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OnderzoekGBBBiotransformation and BiocatalysisResearch

Halohydrin dehalogenase

D.B. Janssen
Biotransformation and Biocatalysis Group
Groningen Biomolecular Sciences and Biotechnology Institute
University of Groningen

Halohydrin dehalogenase: discovery, engineering, and new biocatalytic applications

Dehalogenation of haloalcohols

Halohydrin dehalogenases are enzymes that convert vicinal halohydrins to an epoxide, a halide ion, and a proton. We have discovered three of these enzymes in bacteria that grow on halogenated compounds as a carbon source (Fig. 1A). The halohydrin dehalogenases remove halogen substituents in order to detoxify the compounds and allow them to enter central metabolism. During the biodegradation of epichlorohydrin, for example, the compound is first ring-opened by an epoxide hydrolase and the dehalogenated to form glycidol, an epoxide. In view of the fascinating properties of enzymes that cleave carbon-halogen bonds, we have studied halohydrin dehalogenases in detail, which started with cloning and expression of three different genes that encode these enzymes (van Hylckama Vlieg et al. 1989).

Fig. 1. Halohydrin dehalogenases. A) Bacteria that have catabolic pathways involving these enzymes. 1, Arthrobacter AD2 (HheA); 2, Mycobacterium GP1 (HheB), 3, Agrobacterium AD1 (HheC). B) Active site in HheC, showing proton abstraction with the negative charge that develops on the oxygen going to the halogen substituent, which is displaced. The halide-binding site is not indicated.
Fig. 1. Halohydrin dehalogenases. A) Bacteria that have catabolic pathways involving these enzymes. 1, Arthrobacter AD2 (HheA); 2, Mycobacterium GP1 (HheB), 3, Agrobacterium AD1 (HheC). B) Active site in HheC, showing proton abstraction with the negative charge that develops on the oxygen going to the halogen substituent, which is displaced. The halide-binding site is not indicated.

Catalytic mechanism

The sequence showed that halohydrin dehalogenases belong to the SDR (short-chain dehydrogenase-reductase) superfamily of proteins, which are oxidoreductases that use NAD or NADP as the cofactor. However, the halohydrin dehalogenase reaction is not a redox reaction, and in agreement with this, the dehalogenases do not have the typical Rossmann fold sequence motif that is conserved in the SDR enzymes, and they do not bind NAD(P). The three catalytic residues (Tyr, Ser and Arg (or Lys) that are involved in proton abstraction during alcohol oxidation are conserved; however, which led to a mechanism for HheC as is shown in Fig. 1B.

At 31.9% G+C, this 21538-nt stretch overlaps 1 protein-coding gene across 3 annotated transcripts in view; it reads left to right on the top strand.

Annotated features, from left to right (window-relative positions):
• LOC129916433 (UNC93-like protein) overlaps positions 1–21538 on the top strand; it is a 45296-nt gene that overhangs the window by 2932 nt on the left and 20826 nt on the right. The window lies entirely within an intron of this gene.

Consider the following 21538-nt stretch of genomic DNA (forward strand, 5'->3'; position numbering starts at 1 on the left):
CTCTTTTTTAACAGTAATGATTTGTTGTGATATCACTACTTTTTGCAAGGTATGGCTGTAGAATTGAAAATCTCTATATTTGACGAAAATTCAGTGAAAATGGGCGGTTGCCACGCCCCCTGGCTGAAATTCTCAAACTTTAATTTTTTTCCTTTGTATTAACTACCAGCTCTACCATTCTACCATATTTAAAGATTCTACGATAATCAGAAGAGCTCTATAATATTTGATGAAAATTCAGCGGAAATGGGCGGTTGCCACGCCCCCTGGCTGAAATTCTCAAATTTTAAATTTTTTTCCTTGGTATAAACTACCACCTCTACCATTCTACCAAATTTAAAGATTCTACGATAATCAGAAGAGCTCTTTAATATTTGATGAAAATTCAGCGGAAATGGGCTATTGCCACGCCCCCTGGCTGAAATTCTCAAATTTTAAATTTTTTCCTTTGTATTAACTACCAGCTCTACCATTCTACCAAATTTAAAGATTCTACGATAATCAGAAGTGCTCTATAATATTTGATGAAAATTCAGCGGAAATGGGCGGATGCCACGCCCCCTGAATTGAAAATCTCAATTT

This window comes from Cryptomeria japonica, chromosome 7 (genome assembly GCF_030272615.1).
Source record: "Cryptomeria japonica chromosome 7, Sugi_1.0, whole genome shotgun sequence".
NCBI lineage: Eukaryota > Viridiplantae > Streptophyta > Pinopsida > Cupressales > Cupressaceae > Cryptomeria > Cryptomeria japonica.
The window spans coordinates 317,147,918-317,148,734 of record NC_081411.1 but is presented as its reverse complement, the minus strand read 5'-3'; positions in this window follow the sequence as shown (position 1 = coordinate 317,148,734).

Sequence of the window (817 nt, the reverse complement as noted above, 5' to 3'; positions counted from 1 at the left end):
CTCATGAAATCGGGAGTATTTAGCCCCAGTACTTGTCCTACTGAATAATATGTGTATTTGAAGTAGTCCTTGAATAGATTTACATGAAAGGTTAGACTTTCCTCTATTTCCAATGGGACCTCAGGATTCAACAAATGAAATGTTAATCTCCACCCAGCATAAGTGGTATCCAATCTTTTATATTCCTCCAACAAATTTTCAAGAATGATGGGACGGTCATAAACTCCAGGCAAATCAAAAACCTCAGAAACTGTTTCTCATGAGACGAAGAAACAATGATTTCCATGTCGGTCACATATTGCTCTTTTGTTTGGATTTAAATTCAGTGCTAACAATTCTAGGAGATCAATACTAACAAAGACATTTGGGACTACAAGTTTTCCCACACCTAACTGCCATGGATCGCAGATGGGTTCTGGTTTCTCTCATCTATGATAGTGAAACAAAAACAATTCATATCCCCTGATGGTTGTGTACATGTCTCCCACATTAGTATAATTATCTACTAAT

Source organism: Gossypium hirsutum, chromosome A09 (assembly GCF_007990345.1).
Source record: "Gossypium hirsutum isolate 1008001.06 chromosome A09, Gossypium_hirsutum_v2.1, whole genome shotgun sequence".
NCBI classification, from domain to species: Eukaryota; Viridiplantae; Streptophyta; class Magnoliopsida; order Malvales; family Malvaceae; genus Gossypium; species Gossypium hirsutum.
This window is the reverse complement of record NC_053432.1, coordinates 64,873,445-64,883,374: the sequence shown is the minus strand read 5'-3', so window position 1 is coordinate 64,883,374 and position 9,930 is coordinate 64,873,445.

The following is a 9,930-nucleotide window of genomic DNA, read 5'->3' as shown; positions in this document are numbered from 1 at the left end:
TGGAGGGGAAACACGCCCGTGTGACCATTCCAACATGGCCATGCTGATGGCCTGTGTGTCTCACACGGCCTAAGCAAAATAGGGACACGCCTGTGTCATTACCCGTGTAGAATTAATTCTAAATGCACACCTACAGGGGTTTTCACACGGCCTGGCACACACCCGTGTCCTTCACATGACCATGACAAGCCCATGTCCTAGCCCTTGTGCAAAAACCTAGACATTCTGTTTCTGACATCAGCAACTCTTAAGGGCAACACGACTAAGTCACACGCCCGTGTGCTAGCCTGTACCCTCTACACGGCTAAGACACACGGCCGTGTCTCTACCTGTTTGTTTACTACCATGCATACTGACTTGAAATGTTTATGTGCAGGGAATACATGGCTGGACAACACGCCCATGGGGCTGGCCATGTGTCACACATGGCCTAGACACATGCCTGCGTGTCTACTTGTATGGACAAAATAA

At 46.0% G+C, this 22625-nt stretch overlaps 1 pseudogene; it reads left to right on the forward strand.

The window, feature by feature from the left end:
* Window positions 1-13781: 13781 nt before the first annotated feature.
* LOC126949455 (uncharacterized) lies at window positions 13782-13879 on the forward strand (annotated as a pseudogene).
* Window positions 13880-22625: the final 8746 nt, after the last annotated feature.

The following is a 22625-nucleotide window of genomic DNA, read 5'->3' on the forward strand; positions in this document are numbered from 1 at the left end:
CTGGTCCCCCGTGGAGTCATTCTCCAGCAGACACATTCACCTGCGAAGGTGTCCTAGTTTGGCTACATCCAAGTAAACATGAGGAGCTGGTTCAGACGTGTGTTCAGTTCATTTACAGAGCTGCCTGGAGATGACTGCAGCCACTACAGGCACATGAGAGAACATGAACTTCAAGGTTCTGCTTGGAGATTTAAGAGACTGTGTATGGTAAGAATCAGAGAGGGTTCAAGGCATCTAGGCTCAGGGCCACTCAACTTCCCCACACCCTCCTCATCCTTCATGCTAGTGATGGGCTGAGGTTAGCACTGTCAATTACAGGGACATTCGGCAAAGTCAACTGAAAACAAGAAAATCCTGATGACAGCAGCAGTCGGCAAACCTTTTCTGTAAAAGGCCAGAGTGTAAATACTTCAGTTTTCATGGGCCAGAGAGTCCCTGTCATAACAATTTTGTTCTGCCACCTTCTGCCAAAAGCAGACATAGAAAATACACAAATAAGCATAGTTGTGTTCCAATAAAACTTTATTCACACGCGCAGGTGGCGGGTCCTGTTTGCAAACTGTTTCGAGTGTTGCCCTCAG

Fig. 2. Left: tetrameric structure of halohydrin dehalogenase. The yellow regions are the places where substrate enters the active sites. Right: close up of the halide-binding region. In this picture it is occupied by the azido-group (blue) of 1-p-nitrophenyl-2-azido-ethanol (green), which is bound in the active site. The catalytic triad residues are shown on top (pink). Bottom: the halide-binding loop (grey and marine) and a water molecule.
Fig. 2. Left: tetrameric structure of halohydrin dehalogenase. The yellow regions are the places where substrate enters the active sites. Right: close up of the halide-binding region. In this picture it is occupied by the azido-group (blue) of 1-p-nitrophenyl-2-azido-ethanol (green), which is bound in the active site. The catalytic triad residues are shown on top (pink). Bottom: the halide-binding loop (grey and marine) and a water molecule.

Detailed insight in the catalytic mechanism was obtained when the X-ray structure of HheC became available (de Jong et al., 2003, Tange et al., 2003) (Fig. 2). The enzymes indeed have a catalytic triad (or tetrad if we include an aspartic acid residue on the surface of the protein that may be involved in proton transfer to the solvent) that is involved in proton abstraction (Fig. 1B). There is also a halide binding site (Fig. 2B). Two structures are known (HheC, HheA) (de Jong et al., 2003, 2006).